HARRISBURG, Pa. — Pennsylvania state prosecutors said Thursday they filed charges against 14 people in what they describe as a drug distribution network that purchased cocaine in Baltimore for resale in the Altoona area.
Attorney General Linda Kelly said the group sold about five pounds of drugs a week, and accused Damion K. Floyd, 33, of being the principal figure in the organization.
“Even after he was arrested during a drug supply trip from Baltimore and sentenced to state prison, Floyd allegedly attempted to continue running his drug organization — using phone calls, correspondence and personal communication with his girlfriend … and other associates, to monitor activities in Altoona,” Kelly said in a release.
The court docket did not list a defense lawyer for Floyd, who like all 14 defendants was charged with drug possession with intent to deliver, conspiracy and other offenses.
Prosecutors said the operation dealt about $2 million worth of drugs last year and is considered the largest drug network ever identified in Blair County.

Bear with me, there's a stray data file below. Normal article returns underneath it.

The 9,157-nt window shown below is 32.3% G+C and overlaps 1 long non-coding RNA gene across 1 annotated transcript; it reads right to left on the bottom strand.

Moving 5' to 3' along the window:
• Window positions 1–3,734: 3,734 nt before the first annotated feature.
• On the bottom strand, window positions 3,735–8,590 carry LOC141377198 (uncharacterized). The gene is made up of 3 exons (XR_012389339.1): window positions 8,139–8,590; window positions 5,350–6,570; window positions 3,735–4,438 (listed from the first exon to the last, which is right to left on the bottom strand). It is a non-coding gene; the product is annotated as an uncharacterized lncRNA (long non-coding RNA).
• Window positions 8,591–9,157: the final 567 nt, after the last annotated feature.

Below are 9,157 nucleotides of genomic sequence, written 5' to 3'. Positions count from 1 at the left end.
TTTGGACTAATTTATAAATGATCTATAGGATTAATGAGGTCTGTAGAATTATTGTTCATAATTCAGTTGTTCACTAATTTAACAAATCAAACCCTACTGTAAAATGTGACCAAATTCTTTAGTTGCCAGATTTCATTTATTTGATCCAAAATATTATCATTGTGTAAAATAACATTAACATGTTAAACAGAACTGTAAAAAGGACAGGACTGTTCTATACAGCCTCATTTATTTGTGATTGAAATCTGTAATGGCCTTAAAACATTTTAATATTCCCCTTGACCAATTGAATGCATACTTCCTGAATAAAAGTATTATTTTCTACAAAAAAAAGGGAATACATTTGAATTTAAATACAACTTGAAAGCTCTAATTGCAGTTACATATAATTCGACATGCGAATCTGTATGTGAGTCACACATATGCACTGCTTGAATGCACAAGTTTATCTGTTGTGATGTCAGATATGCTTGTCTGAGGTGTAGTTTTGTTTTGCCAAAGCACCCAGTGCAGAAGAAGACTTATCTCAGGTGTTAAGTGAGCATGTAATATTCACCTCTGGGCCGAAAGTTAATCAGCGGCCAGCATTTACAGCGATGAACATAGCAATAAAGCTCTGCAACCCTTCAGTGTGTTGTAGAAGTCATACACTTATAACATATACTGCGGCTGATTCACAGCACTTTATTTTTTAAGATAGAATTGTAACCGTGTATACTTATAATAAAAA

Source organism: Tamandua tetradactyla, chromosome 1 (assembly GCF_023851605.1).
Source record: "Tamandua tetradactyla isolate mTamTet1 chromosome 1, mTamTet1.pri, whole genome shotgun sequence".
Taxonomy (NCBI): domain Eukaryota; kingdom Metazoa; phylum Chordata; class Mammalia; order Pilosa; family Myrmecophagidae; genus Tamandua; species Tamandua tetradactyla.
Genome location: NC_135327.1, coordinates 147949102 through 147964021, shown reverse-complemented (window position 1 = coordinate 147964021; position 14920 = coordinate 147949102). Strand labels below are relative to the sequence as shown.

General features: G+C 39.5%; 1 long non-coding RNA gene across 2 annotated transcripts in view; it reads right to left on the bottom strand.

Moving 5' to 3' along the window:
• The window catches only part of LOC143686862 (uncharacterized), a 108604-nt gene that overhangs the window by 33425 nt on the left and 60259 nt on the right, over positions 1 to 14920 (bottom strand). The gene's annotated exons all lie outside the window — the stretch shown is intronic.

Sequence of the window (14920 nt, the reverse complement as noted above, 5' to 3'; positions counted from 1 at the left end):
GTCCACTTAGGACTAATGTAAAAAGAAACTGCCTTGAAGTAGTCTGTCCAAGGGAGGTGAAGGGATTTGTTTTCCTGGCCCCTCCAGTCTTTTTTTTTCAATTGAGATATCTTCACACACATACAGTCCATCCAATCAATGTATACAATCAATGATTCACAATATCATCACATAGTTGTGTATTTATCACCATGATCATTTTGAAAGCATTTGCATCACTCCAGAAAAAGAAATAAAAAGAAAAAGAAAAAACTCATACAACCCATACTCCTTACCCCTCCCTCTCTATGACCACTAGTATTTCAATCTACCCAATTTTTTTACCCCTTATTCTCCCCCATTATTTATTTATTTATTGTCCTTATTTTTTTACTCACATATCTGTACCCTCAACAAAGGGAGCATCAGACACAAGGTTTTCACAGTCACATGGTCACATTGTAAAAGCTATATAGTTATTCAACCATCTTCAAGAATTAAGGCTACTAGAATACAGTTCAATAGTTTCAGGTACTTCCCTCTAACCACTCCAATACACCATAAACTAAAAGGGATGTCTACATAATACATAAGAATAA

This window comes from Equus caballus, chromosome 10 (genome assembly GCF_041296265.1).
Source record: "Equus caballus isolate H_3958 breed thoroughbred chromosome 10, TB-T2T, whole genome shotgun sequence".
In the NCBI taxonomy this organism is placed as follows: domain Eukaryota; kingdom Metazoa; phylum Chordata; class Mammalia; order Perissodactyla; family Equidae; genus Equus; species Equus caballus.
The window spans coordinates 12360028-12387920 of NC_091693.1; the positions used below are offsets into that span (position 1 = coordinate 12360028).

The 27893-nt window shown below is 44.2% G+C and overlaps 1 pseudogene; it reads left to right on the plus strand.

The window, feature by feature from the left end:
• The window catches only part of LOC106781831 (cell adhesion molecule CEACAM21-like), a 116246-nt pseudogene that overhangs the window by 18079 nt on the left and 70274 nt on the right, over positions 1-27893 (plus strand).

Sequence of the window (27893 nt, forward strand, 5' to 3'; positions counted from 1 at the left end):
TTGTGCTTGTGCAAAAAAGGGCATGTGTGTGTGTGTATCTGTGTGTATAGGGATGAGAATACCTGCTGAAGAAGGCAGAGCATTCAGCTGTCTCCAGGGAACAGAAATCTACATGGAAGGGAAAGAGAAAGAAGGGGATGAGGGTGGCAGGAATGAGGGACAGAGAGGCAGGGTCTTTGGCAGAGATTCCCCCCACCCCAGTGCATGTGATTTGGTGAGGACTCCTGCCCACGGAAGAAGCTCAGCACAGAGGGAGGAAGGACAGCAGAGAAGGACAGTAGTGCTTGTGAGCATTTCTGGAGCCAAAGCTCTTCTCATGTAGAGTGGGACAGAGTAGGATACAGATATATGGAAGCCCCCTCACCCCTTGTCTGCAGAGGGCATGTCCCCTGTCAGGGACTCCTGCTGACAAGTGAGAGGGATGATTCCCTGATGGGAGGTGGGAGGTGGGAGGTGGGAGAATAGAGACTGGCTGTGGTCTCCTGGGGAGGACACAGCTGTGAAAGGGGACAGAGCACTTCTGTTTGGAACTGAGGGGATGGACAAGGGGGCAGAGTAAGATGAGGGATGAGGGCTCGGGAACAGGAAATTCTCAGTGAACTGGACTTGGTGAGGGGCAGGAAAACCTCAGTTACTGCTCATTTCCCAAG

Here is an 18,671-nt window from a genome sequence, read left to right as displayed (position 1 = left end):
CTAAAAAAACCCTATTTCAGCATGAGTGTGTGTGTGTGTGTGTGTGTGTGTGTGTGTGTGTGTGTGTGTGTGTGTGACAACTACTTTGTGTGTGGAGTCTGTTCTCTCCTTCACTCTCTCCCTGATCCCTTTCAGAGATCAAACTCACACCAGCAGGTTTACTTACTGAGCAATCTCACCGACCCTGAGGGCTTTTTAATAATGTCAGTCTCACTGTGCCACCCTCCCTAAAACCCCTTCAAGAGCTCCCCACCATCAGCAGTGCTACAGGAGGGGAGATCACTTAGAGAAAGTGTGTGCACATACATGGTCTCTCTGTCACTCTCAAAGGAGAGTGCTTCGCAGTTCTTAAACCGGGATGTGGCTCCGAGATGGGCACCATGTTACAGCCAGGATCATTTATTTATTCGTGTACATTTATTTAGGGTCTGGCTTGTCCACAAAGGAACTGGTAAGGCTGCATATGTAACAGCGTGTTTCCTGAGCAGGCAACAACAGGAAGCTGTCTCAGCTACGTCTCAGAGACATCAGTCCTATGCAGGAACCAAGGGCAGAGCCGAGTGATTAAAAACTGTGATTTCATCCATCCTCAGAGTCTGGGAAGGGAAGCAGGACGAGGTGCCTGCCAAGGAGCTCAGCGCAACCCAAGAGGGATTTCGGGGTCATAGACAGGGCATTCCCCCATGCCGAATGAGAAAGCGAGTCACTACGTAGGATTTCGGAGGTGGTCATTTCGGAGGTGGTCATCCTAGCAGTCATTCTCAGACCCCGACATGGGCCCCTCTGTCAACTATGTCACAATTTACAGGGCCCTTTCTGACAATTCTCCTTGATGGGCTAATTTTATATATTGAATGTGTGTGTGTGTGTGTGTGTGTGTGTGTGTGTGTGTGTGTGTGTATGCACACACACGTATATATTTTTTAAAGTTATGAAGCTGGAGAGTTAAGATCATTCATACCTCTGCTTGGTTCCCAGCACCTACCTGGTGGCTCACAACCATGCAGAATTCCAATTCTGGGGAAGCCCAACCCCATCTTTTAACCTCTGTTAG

A grand jury report detailed phone calls, meetings and drug-purchasing trips to Baltimore involving various defendants. The center of activity for the ring is alleged to have been the Corner Bar and Grille in Altoona, described as a place where drugs were stored, packaged and sold.
The bar was seized when search warrants were executed in November. The owner, Brian Stroh, 37, was among the 14 people charged, but a call seeking comment from his lawyer was not immediately returned.
The grand jury report said authorities found an ounce of cocaine, drug paraphernalia and a scale inside Stroh’s office in the bar. In an upstairs room rented by a co-defendant, they also found wrappers for about five pounds of cocaine, two digital scales, cutting agents and a cocaine press, the jury said.
Also charged was Natasha Q. Miller, 30, described as Floyd’s girlfriend. Her lawyer, Joel Peppetti, said Miller was already in jail based on a previous arrest in the same investigation and has not been able to make bail.
Peppetti said she denies the charges.
“We plan on filing suppression motions to challenge the legality of the wiretaps,” Peppetti said.